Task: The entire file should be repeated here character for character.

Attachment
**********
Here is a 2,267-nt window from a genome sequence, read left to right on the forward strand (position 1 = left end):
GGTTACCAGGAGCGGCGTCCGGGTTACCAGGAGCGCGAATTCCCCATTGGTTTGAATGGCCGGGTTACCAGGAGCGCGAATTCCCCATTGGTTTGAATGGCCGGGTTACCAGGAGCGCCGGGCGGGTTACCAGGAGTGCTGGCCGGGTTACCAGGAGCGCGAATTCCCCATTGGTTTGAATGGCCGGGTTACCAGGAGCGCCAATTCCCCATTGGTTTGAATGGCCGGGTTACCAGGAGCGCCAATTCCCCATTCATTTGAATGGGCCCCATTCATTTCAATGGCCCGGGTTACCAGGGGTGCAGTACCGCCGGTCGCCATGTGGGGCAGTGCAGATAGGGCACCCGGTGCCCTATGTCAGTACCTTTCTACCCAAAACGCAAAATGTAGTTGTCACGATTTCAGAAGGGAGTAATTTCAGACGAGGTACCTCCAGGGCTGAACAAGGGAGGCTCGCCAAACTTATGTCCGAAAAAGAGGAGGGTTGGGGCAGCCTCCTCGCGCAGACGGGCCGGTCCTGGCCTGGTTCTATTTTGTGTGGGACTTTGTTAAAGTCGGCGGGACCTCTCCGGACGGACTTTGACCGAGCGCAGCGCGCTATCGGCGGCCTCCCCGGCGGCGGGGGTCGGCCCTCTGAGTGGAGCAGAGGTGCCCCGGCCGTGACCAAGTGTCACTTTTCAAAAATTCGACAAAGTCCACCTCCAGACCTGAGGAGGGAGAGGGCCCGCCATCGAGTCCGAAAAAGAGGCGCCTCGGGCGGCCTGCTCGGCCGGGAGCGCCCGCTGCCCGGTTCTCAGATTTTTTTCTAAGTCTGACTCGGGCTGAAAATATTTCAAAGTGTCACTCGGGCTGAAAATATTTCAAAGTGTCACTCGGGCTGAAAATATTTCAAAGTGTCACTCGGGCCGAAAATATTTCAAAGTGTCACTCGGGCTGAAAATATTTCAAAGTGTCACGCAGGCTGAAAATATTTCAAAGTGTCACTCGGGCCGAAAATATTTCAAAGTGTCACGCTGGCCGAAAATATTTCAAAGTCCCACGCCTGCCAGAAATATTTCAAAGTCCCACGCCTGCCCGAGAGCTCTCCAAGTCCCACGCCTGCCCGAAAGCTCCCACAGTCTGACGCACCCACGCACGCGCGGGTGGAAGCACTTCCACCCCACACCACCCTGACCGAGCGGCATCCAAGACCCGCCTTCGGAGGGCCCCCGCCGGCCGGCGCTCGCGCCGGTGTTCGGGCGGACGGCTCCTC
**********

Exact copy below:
Here is a 2,267-nt window from a genome sequence, read left to right on the forward strand (position 1 = left end):
GGTTACCAGGAGCGGCGTCCGGGTTACCAGGAGCGCGAATTCCCCATTGGTTTGAATGGCCGGGTTACCAGGAGCGCGAATTCCCCATTGGTTTGAATGGCCGGGTTACCAGGAGCGCCGGGCGGGTTACCAGGAGTGCTGGCCGGGTTACCAGGAGCGCGAATTCCCCATTGGTTTGAATGGCCGGGTTACCAGGAGCGCCAATTCCCCATTGGTTTGAATGGCCGGGTTACCAGGAGCGCCAATTCCCCATTCATTTGAATGGGCCCCATTCATTTCAATGGCCCGGGTTACCAGGGGTGCAGTACCGCCGGTCGCCATGTGGGGCAGTGCAGATAGGGCACCCGGTGCCCTATGTCAGTACCTTTCTACCCAAAACGCAAAATGTAGTTGTCACGATTTCAGAAGGGAGTAATTTCAGACGAGGTACCTCCAGGGCTGAACAAGGGAGGCTCGCCAAACTTATGTCCGAAAAAGAGGAGGGTTGGGGCAGCCTCCTCGCGCAGACGGGCCGGTCCTGGCCTGGTTCTATTTTGTGTGGGACTTTGTTAAAGTCGGCGGGACCTCTCCGGACGGACTTTGACCGAGCGCAGCGCGCTATCGGCGGCCTCCCCGGCGGCGGGGGTCGGCCCTCTGAGTGGAGCAGAGGTGCCCCGGCCGTGACCAAGTGTCACTTTTCAAAAATTCGACAAAGTCCACCTCCAGACCTGAGGAGGGAGAGGGCCCGCCATCGAGTCCGAAAAAGAGGCGCCTCGGGCGGCCTGCTCGGCCGGGAGCGCCCGCTGCCCGGTTCTCAGATTTTTTTCTAAGTCTGACTCGGGCTGAAAATATTTCAAAGTGTCACTCGGGCTGAAAATATTTCAAAGTGTCACTCGGGCTGAAAATATTTCAAAGTGTCACTCGGGCCGAAAATATTTCAAAGTGTCACTCGGGCTGAAAATATTTCAAAGTGTCACGCAGGCTGAAAATATTTCAAAGTGTCACTCGGGCCGAAAATATTTCAAAGTGTCACGCTGGCCGAAAATATTTCAAAGTCCCACGCCTGCCAGAAATATTTCAAAGTCCCACGCCTGCCCGAGAGCTCTCCAAGTCCCACGCCTGCCCGAAAGCTCCCACAGTCTGACGCACCCACGCACGCGCGGGTGGAAGCACTTCCACCCCACACCACCCTGACCGAGCGGCATCCAAGACCCGCCTTCGGAGGGCCCCCGCCGGCCGGCGCTCGCGCCGGTGTTCGGGCGGACGGCTCCTC